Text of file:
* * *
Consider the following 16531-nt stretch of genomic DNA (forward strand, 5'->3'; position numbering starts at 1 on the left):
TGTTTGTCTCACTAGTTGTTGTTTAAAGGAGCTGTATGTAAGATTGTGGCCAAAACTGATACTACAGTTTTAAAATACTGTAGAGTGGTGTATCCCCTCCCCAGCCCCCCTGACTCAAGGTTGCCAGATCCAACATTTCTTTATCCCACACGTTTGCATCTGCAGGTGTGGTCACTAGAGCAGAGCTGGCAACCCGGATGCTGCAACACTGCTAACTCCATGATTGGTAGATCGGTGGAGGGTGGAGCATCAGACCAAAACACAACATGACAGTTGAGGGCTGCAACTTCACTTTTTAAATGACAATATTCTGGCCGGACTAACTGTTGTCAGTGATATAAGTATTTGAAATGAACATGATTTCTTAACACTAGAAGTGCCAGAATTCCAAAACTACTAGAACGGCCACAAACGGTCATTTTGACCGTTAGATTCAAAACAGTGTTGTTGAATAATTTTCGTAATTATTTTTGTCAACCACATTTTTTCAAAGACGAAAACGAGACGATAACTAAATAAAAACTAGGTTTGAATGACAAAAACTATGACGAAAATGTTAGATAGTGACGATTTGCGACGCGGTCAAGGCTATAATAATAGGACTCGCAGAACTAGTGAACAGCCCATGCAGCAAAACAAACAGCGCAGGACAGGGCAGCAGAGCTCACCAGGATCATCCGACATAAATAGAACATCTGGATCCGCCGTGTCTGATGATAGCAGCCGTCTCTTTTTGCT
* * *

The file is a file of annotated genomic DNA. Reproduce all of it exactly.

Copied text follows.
Consider the following 16531-nt stretch of genomic DNA (forward strand, 5'->3'; position numbering starts at 1 on the left):
TGTTTGTCTCACTAGTTGTTGTTTAAAGGAGCTGTATGTAAGATTGTGGCCAAAACTGATACTACAGTTTTAAAATACTGTAGAGTGGTGTATCCCCTCCCCAGCCCCCCTGACTCAAGGTTGCCAGATCCAACATTTCTTTATCCCACACGTTTGCATCTGCAGGTGTGGTCACTAGAGCAGAGCTGGCAACCCGGATGCTGCAACACTGCTAACTCCATGATTGGTAGATCGGTGGAGGGTGGAGCATCAGACCAAAACACAACATGACAGTTGAGGGCTGCAACTTCACTTTTTAAATGACAATATTCTGGCCGGACTAACTGTTGTCAGTGATATAAGTATTTGAAATGAACATGATTTCTTAACACTAGAAGTGCCAGAATTCCAAAACTACTAGAACGGCCACAAACGGTCATTTTGACCGTTAGATTCAAAACAGTGTTGTTGAATAATTTTCGTAATTATTTTTGTCAACCACATTTTTTCAAAGACGAAAACGAGACGATAACTAAATAAAAACTAGGTTTGAATGACAAAAACTATGACGAAAATGTTAGATAGTGACGATTTGCGACGCGGTCAAGGCTATAATAATAGGACTCGCAGAACTAGTGAACAGCCCATGCAGCAAAACAAACAGCGCAGGACAGGGCAGCAGAGCTCACCAGGATCATCCGACATAAATAGAACATCTGGATCCGCCGTGTCTGATGATAGCAGCCGTCTCTTTTTGCT